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In April 2011, President Obama discussed his plan to curb the growth of healthcare costs.
The framework called for $340 billion in cuts over 10 years and $480 billion by 2023 (including the proposals already included in the president's budget). Over the subsequent decade, the president's proposal will save more than $1 trillion by further bending the cost curve, doubling the savings from the Affordable Care Act. That plan called for increasing the amount of uninsured by 50 million people.
Throughout my career, one thing remained constant: Our evolving and transforming healthcare industry. We could get ourselves really frustrated if we chase every headline. So the question is, what can you do to influence your organization's destiny?
by Lynn McVey
Current healthcare literature says that without robust analytics technology, healthcare organizations can't fully achieve the goal of affordable, high-quality care, good intentions notwithstanding. The data is there, but the healthcare industry does not have an evenly distributed knowledge of how to use it effectively.
We all know in any crowd of two or more, we are reluctant to raise our hand to ask a question. Crowd mentality diminishes our ability to learn because we hesitate to publicly disclose we need more knowledge. That is what's happening in healthcare today. We know that metrics and data are the answer yet, the emperor still has no clothes on. Clinical managers aren't skilled in how to analyze data. Hell, they just started data collecting only recently.
With potential savings of up to $300 billion a year, according to the consulting firm McKinsey & Company, the upside of industry-wide analytics is considerable. And, increasingly, providers have the raw data they need right now. They just don't know how to turn a data collection into a useful data illustration. Even though it is not quick, it can be quite simple.
I shared in previous posts that we must consider patient experience from the eyes of our consumers--the patients and families we serve. This reinforces the point that experience is not just about satisfaction or smiles, but rather a critical integration of our efforts focused on quality, safety and service.
I also made the point that experience is not bound by the walls of our clinics, hospitals or residences, but rather transcends the boundaries of buildings to the continuum people experience. It encompasses not only the clinical touch-points, but all the points before, after and in between--from schedule and access, to transitions of care, to billing or post-visit follow-ups. This all encompassing view may seem overwhelming, but I'd rather suggest it gives us a broad playing field in which to focus our efforts, understand the needs of those we work with and serve, and then provide the best in solutions to fit our environment, our focus and our purpose.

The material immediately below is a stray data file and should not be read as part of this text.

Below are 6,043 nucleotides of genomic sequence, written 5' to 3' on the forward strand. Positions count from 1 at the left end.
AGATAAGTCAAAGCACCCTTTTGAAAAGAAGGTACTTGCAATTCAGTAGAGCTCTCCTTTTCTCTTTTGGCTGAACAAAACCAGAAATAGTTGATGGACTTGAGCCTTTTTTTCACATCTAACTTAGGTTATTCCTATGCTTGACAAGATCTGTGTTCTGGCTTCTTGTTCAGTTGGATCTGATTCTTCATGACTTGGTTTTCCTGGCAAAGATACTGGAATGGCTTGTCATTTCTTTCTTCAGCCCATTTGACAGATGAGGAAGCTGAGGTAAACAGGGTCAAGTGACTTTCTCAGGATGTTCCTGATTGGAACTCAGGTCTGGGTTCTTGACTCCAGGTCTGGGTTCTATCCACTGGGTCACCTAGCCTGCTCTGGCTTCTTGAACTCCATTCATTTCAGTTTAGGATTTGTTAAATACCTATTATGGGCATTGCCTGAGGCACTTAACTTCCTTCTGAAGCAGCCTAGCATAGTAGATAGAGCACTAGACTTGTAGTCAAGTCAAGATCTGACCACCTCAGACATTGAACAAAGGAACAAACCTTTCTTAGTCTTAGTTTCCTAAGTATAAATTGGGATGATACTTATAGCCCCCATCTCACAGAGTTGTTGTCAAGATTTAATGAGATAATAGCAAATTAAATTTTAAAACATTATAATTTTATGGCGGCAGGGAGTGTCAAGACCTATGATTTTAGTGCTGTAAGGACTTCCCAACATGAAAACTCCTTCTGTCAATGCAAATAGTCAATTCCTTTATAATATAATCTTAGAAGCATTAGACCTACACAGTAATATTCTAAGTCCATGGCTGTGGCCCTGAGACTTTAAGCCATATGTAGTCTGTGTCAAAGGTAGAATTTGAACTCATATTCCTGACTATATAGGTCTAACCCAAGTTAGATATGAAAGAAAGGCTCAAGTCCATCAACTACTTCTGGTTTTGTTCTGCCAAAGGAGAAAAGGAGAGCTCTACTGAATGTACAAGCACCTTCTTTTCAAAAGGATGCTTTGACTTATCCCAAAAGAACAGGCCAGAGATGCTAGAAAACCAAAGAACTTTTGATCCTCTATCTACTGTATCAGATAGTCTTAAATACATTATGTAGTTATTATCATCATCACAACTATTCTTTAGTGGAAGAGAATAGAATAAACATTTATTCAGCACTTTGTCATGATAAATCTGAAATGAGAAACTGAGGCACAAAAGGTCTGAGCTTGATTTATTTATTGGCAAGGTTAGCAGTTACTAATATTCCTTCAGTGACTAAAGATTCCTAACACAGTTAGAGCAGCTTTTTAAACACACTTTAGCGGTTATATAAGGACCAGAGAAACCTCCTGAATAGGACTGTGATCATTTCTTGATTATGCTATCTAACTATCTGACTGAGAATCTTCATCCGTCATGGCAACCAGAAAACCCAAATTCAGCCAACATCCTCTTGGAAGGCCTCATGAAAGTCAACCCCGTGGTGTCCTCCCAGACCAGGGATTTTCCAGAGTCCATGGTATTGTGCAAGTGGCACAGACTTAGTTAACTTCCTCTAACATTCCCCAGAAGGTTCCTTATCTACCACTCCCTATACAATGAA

Earlier this year I attended a World Health Care Congress session on employee health. The head of Comcast's human resources spoke. He offered a different perspective on addressing employees' health.
Comcast focuses less on specific programs to promote employee wellness (benefits, wellness centers) and more on the underlying triggers that cause bad health to manifest.
He cited something I hadn't heard of before. It was Eliza Corporation's Engagement Index. This tool examines life context issues while predicting how those issues impact health, spending and satisfaction--ultimately expanding the definition of health.
Loyalty is a very desirable trait we should value in our personal and professional lives. It is great to have a friend or business colleague you can count on to not only support you, but to always create maximum value for you whether you leverage a personal relationship, or optimize a business arrangement. However, as cost pressures intensify in the business setting, prudent leaders must evaluate and balance the cost of continuity, or loyalty, versus the best financial deal for their organizations.
But she brings doughnuts...
"Linda is the clinical educator for the surgical devices we routinely use in our facility. She is so nice and every morning she comes to speak with us she brings doughnuts!" That is wonderful and Linda undoubtedly is an extremely nice person. But what is the cost benefit ratio of the doughnuts if Linda's instruction promotes the overuse of expensive implant devices that costs the organization more than is clinically necessary and exposes patients to unnecessary risks? How does the education provided affect value based purchasing criteria such as hospital acquired complications, 30-day readmission rates and patient satisfaction?
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